Spenser Confidential: A Big Promise, An Average Offering

Spenser Confidential

With the Coronavirus becoming more than a cause for little concern in the West, its impact on the economy is obvious. Since large gatherings are seen as bedding for the virus, cinemas would be hard hit. Already, the 007 franchise has postponed the last appearance of Daniel Craig as James Bond in “No Time To Die” billed for April to November. They didn’t mention Convid-19, but they didn’t have to – we know the handwriting on the wall. Streaming companies like Netflix stand to gain if the virus becomes a ravishing pandemic and states are put on lockdown like we see in Northern Italy, South Korea, and China. The quality of shows in Netflix is the major issue but it is one which their subscribers are okay with. And which, if push becomes shove, we will have to reduce our standard to fit in. The film “Spenser Confidential” is in the cusp of being enjoyed with cinematic excellence and reducing your standard.

Directed by Peter Berg, the movie stars Mark Wahlberg in the title role and marks the fifth collaboration between the duo. According to people who would know, they say the film “is very loosely based on the novel ‘Wonderland’ by Ace Atkins”. Sean O’Keefe and Brian Helgeland wrote the screenplay while Wahlberg and Berg co-produced with Neal H. Moritz. The cast and crew and the first scene promised a lot.

The film is about a police officer who was disgraced out of the force for beating up his corrupt captain in the Boston Police Department. He went to prison for five years. When Mark Wahlberg’s character comes out of prison, he resolves to start life afresh, far from Boston. He enrolls in a truck driving school. But things happen quickly. The Captain he beat up played by Michael Gaston is beheaded on the night of Spencer’s release. Spenser is the suspect but not for long. A black officer, Terrence Graham, murdered on the same day is framed for the murder and it is passed as a murder-suicide.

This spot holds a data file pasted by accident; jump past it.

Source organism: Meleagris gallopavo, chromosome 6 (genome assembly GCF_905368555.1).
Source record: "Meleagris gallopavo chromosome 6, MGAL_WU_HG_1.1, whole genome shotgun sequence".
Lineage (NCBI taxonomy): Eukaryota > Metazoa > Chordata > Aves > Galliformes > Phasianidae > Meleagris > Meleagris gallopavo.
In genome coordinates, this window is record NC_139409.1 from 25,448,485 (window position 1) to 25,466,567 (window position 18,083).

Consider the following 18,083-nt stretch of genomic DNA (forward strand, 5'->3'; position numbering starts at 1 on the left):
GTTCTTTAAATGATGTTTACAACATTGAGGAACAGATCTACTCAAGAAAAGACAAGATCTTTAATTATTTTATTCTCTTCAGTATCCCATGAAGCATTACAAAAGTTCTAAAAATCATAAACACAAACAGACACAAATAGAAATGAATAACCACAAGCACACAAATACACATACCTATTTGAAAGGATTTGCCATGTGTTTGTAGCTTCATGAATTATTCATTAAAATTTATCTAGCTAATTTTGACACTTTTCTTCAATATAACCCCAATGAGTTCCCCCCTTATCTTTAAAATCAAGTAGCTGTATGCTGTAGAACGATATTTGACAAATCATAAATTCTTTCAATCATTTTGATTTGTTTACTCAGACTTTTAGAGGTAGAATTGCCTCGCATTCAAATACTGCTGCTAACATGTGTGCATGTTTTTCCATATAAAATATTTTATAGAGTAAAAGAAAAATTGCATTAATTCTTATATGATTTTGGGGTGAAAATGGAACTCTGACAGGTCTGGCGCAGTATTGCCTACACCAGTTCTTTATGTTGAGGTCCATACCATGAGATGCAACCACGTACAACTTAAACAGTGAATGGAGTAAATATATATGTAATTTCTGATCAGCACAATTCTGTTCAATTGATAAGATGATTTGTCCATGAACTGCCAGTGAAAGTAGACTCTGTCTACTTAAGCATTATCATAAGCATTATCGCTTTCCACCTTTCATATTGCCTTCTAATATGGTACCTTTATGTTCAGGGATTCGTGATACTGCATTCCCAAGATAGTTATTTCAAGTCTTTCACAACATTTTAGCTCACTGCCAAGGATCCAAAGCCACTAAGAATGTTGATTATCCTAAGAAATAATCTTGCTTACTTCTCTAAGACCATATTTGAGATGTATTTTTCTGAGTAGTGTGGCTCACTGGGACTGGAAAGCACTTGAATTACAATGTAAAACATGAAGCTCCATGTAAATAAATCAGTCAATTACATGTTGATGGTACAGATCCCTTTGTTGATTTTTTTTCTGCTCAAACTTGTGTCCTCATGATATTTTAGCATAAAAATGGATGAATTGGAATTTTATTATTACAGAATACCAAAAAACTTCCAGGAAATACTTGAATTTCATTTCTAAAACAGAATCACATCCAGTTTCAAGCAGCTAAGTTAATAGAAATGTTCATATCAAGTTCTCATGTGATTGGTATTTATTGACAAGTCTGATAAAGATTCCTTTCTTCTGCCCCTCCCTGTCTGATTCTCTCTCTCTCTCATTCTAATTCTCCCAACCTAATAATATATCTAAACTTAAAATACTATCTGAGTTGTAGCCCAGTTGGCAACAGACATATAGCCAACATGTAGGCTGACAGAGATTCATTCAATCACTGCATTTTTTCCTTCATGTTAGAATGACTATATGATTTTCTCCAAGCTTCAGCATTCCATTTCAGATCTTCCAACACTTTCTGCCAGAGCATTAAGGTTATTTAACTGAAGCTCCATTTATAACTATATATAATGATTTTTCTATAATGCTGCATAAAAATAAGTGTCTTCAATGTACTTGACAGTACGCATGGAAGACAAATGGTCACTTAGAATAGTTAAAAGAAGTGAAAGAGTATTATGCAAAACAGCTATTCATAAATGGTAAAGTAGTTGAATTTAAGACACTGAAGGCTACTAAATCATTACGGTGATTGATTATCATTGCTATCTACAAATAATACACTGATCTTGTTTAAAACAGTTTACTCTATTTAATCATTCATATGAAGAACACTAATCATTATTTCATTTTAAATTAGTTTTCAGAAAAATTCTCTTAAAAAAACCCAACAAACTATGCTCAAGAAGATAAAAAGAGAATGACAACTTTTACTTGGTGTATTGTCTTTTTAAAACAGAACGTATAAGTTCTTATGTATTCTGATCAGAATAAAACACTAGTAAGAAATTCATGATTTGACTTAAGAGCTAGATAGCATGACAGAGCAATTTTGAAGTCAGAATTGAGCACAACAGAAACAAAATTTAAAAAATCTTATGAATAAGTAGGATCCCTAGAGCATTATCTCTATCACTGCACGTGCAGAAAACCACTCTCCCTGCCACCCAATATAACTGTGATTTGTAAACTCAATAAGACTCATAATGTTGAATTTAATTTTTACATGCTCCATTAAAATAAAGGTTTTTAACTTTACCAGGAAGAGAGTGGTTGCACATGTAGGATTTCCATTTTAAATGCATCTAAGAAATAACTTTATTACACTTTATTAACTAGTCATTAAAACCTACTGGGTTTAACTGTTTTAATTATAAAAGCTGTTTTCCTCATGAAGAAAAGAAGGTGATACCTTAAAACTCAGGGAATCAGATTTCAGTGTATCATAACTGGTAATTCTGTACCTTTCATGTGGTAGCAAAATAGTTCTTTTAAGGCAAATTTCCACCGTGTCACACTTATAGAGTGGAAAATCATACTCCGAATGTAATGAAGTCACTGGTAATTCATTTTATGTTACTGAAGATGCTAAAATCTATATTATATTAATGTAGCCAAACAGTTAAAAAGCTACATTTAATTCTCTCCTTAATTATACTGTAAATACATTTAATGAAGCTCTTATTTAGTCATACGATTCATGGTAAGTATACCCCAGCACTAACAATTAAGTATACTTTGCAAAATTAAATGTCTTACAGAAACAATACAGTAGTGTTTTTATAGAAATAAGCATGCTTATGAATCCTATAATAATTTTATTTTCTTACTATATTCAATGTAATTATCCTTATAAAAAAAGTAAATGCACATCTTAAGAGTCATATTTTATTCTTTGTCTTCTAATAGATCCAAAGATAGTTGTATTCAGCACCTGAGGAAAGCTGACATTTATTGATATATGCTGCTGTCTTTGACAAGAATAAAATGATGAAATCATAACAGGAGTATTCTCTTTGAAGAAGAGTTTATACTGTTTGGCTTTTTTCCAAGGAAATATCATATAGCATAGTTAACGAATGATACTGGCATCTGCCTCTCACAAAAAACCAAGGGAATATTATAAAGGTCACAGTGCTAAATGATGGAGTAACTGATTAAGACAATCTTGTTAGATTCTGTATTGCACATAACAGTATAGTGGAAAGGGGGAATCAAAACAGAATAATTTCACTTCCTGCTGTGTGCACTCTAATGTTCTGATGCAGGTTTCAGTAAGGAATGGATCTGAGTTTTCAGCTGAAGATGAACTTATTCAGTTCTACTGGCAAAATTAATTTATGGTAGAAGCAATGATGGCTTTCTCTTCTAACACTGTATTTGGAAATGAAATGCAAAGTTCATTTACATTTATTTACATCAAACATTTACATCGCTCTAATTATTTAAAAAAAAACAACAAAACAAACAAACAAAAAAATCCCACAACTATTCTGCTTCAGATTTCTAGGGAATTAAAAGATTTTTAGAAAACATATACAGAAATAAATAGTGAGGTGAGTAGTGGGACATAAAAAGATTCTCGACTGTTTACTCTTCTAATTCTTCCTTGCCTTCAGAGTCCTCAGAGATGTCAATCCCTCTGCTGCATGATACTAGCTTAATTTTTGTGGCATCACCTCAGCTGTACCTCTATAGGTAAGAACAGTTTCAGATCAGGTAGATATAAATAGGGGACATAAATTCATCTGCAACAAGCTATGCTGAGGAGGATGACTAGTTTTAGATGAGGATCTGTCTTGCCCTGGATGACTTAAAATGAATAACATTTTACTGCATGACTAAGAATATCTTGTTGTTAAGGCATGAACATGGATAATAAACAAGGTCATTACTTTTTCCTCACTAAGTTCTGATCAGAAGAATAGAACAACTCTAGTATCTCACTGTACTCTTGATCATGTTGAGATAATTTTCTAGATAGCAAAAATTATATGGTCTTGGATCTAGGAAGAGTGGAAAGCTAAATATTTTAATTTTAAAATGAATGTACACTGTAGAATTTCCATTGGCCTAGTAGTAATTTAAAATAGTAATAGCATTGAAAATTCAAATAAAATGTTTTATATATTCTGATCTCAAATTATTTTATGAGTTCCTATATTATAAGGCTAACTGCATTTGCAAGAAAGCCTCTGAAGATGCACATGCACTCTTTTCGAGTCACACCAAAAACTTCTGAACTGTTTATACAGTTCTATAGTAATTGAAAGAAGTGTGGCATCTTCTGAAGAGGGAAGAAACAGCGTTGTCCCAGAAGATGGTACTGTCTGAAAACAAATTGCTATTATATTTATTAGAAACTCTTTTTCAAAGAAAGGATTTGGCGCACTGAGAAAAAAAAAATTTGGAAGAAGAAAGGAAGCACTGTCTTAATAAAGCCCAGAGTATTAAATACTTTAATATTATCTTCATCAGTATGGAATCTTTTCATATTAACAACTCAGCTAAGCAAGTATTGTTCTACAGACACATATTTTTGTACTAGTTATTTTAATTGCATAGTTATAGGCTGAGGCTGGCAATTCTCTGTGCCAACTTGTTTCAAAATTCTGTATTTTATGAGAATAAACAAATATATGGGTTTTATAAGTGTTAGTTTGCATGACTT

Spenser watches Terrence widow crying on TV and saying it is impossible that her husband did something this terrible and he wouldn’t kill himself and leave his son just like that. This is common sense but for the movie to proceed the way the writers want it, no one pays attention to her. If this was real life, the media will not let it go; they would constantly hammer and demand answers and the police department won’t settle for the cheap outlet of one man carrying out the whole execution – they would look for his accomplices and why. Of course, the whole Police Department can’t be corrupt. If so, the State Police may be involved. Private investigators, an ad-hoc committee, the full treatment.

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But we see none of this because it doesn’t make plot sense to them. The movie has no interest in imitating real-life when fantasy can sell. Instead, we see the corrupt captain get a city burial with 21-gun salutations, with endless motorcades, and with the mayor and maybe the Governor of Massachusetts and Trump in attendance. In contrast, the framed officer is given a quiet church funeral with Spenser the only outsider in attendance.